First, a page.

Maintaining a stable temperature and humid environment inside the grow room is necessary for cannabis growth, as well as injection of carbon dioxide to promote plant growth.
Undeniably, the energy consumption in indoor facilities is higher, raising another financial and environmental challenge for indoor growers.
3. Odor Control
The sun-grown cannabis has a mild odor compared to indoor cannabis, whose strong odor can be challenging to manage. Cannabis plants produce kinds of terpenes and volatile organic compounds.
Growers may receive unwanted attention or face legal repercussions if the scent is not controlled. Usually, carbon filters, air purification systems, and ozone generators are used to neutralize odors and remove harmful contaminants from the air.
Since these systems are expensive and need proper maintenance, some growers may find it challenging to bear the costs of odor control.
Note: Ozone is a dangerous oxidizing agent that can harm humans and plant tissues. So, it must only be used by authorized professionals with the necessary training.
Due to the nature of indoor facilities, indoor cannabis can be more prone to pest, fungus, or disease outbreaks, with fungus typically being the primary cause of crop failure. The primary contributor to pest, fungus or disease outbreaks, once exposed, is a poorly managed cultivation environment. It’s exceptionally important that cultivators rely on experienced designers of climate control and air sterilization systems like Surna to ensure that their environment is properly maintained to give their crop the best foundation for success.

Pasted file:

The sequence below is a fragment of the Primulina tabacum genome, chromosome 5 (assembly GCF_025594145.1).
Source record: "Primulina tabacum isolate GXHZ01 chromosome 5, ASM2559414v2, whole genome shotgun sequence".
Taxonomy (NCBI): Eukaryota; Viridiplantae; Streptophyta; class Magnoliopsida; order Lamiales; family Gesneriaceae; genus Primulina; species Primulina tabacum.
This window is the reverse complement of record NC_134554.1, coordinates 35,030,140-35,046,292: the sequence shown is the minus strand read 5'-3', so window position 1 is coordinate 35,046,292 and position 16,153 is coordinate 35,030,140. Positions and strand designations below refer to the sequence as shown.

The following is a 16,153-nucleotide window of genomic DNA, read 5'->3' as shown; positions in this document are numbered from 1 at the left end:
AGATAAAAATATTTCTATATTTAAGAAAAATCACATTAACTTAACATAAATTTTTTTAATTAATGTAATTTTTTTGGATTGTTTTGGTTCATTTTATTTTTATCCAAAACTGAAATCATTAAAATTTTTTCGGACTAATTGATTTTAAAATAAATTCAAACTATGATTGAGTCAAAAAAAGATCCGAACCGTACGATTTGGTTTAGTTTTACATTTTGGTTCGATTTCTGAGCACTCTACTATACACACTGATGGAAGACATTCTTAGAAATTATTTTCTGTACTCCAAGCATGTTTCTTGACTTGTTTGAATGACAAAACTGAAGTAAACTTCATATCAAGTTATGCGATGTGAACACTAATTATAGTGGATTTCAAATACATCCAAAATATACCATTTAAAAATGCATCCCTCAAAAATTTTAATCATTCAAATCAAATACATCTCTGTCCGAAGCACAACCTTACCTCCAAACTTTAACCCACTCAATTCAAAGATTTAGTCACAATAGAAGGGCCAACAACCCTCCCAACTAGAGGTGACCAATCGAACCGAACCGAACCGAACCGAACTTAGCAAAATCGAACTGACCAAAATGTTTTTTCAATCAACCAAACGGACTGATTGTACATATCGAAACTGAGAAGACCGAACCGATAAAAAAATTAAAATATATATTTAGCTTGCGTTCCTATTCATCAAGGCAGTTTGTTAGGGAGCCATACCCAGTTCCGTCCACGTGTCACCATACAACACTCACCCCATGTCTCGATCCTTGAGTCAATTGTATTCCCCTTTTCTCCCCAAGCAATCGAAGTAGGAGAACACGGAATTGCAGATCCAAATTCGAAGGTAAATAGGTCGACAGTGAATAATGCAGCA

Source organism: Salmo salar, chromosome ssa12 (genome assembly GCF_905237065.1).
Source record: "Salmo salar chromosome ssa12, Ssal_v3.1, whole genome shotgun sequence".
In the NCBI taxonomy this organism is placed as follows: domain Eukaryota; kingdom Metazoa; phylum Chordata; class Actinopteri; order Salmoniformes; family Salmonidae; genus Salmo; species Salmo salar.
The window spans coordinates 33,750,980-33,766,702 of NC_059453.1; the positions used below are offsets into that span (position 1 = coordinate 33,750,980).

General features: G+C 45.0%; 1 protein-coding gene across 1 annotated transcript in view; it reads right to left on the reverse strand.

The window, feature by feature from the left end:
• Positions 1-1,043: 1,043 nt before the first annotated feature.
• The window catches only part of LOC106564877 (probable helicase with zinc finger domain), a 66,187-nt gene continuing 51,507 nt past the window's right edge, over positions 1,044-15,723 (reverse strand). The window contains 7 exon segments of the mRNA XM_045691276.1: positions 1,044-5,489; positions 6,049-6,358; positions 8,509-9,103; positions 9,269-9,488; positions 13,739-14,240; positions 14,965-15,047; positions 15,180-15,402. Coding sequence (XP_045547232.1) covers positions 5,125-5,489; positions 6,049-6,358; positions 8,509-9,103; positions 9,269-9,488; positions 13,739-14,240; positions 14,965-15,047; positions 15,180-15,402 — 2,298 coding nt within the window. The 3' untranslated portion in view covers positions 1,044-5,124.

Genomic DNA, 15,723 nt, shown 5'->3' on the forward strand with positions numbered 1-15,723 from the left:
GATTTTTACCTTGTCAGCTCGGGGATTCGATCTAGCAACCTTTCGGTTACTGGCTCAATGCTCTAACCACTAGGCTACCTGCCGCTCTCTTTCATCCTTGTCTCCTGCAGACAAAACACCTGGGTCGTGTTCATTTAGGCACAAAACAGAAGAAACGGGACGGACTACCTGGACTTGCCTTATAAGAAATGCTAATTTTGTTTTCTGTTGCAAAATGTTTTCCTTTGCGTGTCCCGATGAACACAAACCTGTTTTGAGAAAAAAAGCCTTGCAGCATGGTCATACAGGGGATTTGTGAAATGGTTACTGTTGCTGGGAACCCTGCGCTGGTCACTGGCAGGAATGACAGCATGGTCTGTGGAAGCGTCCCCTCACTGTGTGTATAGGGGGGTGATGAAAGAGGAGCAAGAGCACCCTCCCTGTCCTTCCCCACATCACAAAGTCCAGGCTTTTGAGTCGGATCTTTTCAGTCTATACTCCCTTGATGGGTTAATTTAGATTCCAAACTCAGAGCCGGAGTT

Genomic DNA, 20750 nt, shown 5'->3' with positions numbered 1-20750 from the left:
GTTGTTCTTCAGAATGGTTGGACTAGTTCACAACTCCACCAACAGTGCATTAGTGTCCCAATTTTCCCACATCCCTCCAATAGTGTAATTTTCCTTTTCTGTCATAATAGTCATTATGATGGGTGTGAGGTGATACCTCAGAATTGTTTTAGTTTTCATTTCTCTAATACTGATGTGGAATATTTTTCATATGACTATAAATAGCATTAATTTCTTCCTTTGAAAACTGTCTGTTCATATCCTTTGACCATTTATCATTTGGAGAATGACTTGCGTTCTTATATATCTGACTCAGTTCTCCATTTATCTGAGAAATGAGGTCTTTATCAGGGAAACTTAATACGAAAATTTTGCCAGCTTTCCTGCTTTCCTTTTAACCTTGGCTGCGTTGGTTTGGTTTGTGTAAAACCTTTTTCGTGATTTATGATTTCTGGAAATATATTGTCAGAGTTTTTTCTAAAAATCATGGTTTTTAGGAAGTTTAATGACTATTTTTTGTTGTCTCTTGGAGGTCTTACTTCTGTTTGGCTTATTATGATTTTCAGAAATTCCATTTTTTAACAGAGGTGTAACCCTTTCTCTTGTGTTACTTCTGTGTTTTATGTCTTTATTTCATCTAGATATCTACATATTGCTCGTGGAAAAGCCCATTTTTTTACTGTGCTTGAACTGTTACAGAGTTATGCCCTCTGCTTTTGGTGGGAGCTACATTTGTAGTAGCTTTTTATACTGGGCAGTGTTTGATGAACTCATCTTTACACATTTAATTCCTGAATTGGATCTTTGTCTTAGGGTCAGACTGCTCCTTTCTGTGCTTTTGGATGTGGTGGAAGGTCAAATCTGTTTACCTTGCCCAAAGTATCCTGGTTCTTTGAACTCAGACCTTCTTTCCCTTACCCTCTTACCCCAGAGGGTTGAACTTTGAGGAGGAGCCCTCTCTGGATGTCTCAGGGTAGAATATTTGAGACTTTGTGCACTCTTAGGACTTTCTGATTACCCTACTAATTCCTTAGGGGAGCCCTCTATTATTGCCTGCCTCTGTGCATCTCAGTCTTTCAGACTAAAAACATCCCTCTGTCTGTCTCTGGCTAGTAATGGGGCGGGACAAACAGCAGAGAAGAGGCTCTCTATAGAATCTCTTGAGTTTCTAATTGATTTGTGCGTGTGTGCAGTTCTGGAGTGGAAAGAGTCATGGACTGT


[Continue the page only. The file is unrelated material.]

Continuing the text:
In contrast, sun-grown cannabis growers have the benefit of UV exposure from sunlight and natural bacteria and predators to help protect their crops. They typically turn to chemical fungicides and pesticides in extreme disruption cases.
5. Security Hazards
Security is a challenge with the same severity for indoor and outdoor growers. Generally, both growers must implement security measures like surveillance cameras, motion sensors, etc.
For indoor growers, fire is a huge hazard. Since growers need high thermal and electrical energy, a minor mistake could turn into a big fire. To prevent harm, growers must maintain electrical wiring periodically, including fire suppression systems and smoke alarms.
Environmental hazards like natural disasters or extreme weather conditions can be a big challenge for outdoor growers. Growers must have practical plans for such scenarios.
Trespassing is a huge concern for sun-grown cannabis cultivators because they’re often located in remote areas. Every grower must implement proper steps to ensure their crops and employees are safe.
Mitigating Challenges – Indoor & Outdoor
Whether you’re an indoor or outdoor cannabis grower, you must stay updated about proactive ways to mitigate these challenges. You can start by redesigning your facilities to reduce risks to the crop, including redundancy and correct engineering.
Moreso, you must keep a check and balance; invest in the maintenance and standard operating procedures to avoid emergencies.
While at it, always have a strong backup plan and the right insurance. Regardless of how loophole-free your management is, incidents can happen. It’s best to have a specialized cannabis insurance plan from a reputable cannabis company. This way, you can protect your investment from unforeseen risks such as crop failure, property damage, and legal liabilities.